“a society is “cohesive” if it works towards the well-being of all its members, fights exclusion and marginalisation, creates a sense of belonging, promotes trust, and offers its members the opportunity of upward social mobility.”2012 Perspectives on Global Development, Chapter 2, p. 53
This entails addressing inequalities that are motivated by group identity (including those between different ethnic groups and between men and women). Further, “increased female labour force participation on an equal footing with men is unequivocally one of the most positive ways to reduce income inequality”.2012 Perspectives on Global Development, Part 2, p. 127
What can be done?
In the PGD 2012, it is suggested to include women in all spheres of public life, both in political and economic participation. Quotas as well as a deeper change in Social Institutions and Gender Index#What are social institutions.3F, attitudes and norms are suggested measures. Further, it is argued that governments should give adequate space to citizens to exercise their voice in order to provide the necessary conditions to foster social cohesion, and this includes an emphasis on minorities and women.2012 Perspectives on Global Development, Chapter 7, p. 203 Other solutions proposed within the context of discriminatory social institutions include:
- Securing Access to property and inheritance rights to enhance women’s productive activities and decision-making power. Results show that when such rights are secured, women feel more secure and can be productive members of society as a whole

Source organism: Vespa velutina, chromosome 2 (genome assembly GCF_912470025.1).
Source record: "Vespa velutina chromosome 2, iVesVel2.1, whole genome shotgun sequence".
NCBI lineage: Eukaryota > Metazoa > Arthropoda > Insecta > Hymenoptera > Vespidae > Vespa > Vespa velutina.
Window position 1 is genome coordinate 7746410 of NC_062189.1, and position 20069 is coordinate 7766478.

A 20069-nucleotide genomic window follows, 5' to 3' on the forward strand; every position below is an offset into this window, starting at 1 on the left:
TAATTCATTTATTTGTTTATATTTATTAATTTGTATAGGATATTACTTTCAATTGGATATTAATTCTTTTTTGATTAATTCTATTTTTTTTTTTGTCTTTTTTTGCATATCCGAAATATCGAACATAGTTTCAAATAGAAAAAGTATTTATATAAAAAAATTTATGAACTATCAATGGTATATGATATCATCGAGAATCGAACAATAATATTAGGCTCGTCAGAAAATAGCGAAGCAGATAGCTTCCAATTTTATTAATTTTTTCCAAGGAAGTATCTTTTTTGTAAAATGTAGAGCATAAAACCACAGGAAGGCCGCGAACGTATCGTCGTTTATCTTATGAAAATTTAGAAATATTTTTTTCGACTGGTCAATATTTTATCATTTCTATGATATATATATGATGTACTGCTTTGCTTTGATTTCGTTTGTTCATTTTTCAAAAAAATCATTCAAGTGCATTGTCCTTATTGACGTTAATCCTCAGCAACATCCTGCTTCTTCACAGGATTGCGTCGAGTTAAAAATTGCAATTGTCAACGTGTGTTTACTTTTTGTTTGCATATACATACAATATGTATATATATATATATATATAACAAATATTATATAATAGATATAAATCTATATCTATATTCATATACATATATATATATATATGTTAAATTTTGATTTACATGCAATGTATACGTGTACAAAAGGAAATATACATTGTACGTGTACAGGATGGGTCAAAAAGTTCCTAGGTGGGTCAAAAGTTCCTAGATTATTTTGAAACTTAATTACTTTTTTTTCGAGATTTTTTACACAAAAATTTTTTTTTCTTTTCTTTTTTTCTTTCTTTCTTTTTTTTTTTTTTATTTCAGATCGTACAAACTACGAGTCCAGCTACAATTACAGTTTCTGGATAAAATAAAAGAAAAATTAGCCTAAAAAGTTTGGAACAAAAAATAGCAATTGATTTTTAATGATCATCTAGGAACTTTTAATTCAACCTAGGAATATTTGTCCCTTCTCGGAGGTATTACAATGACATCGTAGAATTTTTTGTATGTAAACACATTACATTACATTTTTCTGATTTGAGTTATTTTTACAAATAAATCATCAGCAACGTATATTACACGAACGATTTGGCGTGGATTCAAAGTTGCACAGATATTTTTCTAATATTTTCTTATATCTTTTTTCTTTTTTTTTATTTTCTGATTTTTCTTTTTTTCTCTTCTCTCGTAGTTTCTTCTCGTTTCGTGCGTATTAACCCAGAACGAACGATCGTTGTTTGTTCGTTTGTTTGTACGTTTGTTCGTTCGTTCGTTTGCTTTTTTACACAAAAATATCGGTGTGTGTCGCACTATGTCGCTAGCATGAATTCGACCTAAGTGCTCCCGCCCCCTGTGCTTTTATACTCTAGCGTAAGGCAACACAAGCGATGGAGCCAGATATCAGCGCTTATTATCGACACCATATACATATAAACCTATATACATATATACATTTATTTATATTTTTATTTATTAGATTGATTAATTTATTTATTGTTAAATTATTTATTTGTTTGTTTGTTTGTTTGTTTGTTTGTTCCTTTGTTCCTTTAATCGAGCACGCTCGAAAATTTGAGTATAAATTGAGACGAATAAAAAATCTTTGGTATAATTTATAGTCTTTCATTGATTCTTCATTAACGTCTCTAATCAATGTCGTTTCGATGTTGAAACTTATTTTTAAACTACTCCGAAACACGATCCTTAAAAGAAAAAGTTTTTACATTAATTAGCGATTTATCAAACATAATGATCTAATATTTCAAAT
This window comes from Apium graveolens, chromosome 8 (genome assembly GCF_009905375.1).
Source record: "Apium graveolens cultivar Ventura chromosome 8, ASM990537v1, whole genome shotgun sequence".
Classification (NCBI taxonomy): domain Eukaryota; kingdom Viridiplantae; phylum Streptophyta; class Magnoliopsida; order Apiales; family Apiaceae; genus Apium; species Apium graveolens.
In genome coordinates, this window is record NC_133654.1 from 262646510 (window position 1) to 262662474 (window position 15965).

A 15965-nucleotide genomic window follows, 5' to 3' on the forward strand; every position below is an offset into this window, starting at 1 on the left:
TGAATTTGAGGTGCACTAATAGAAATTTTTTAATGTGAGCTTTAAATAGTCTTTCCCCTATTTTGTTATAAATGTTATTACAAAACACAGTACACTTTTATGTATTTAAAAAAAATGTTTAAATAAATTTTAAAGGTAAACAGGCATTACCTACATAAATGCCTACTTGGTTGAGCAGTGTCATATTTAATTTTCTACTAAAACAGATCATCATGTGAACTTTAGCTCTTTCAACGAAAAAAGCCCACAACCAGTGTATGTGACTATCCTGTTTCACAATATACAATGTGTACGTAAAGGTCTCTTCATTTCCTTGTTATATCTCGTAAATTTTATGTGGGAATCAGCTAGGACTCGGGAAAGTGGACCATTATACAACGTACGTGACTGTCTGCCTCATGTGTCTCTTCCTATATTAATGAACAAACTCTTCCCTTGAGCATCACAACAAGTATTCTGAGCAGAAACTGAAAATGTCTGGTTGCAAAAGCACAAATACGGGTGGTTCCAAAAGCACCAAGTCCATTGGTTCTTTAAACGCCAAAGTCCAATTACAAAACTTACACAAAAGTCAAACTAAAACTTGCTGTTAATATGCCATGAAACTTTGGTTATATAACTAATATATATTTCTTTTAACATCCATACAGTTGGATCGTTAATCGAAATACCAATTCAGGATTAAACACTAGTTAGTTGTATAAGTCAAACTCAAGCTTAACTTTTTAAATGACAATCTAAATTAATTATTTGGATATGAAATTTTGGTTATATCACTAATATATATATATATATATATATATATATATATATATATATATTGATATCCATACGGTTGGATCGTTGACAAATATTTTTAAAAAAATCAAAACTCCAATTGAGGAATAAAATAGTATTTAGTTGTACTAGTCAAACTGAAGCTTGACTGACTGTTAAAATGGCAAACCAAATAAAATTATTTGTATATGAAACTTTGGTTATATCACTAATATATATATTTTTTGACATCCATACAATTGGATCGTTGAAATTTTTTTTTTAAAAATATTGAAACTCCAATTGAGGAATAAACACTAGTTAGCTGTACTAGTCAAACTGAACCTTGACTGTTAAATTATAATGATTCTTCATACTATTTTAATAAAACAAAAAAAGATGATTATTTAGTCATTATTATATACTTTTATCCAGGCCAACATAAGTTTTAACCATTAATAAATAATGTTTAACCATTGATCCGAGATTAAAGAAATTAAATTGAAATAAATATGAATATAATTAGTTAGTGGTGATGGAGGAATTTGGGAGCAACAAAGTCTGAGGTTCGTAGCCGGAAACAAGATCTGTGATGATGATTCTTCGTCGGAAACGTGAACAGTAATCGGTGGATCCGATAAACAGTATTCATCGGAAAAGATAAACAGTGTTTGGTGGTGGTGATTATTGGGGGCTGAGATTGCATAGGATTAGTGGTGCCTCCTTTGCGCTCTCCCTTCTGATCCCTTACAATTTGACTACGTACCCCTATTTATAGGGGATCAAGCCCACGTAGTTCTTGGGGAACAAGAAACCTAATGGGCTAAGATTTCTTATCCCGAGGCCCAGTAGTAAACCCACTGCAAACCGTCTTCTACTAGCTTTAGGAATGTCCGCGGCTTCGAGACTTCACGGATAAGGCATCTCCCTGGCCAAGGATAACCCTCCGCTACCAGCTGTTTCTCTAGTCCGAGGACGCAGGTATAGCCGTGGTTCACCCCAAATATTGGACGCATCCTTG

- Using conditional cash transfers to help retain girls in primary and secondary school, and therefore help improve their health outcomes and make them benefit from the same education opportunities as boys
- Changing gender stereotypes through teaching material and the media
- Increasing women’s Access to bank loans so that women can start small businesses or can become entrepreneurs more easily.
Equal chances for men and women and a better integration of women into the economy would not only support a cohesive society but also contribute to sustained growth in the long run, and overall societal progress.
- Gender Equality in employment, education and entrepreneurship
- Gender Equality and Decent Work
- Debate on Gender Quotas
- Quotas for women in the boardroom
- Share of women in wage employment in the non-agricultural sector
- Gender Differences in Employment in the Gender Equality in the United Kingdom
- ILO Instruments on Labour Standards concerning Women Workers
Other progress-related articles
- See [Wikigender Progress Series|Wikigender Progress Series]
- Official Website to get the Perspectives on Global Development 2012 report
- The Economist, Special Report: Women and work, 26 November 2011
- The Economist: “This House believes that a woman’s place is at work” – from 7 to 16 December 2011“>Join the live debate by The Economist: “This House believes that a woman’s place is at work” – from 7 to 16 December 2011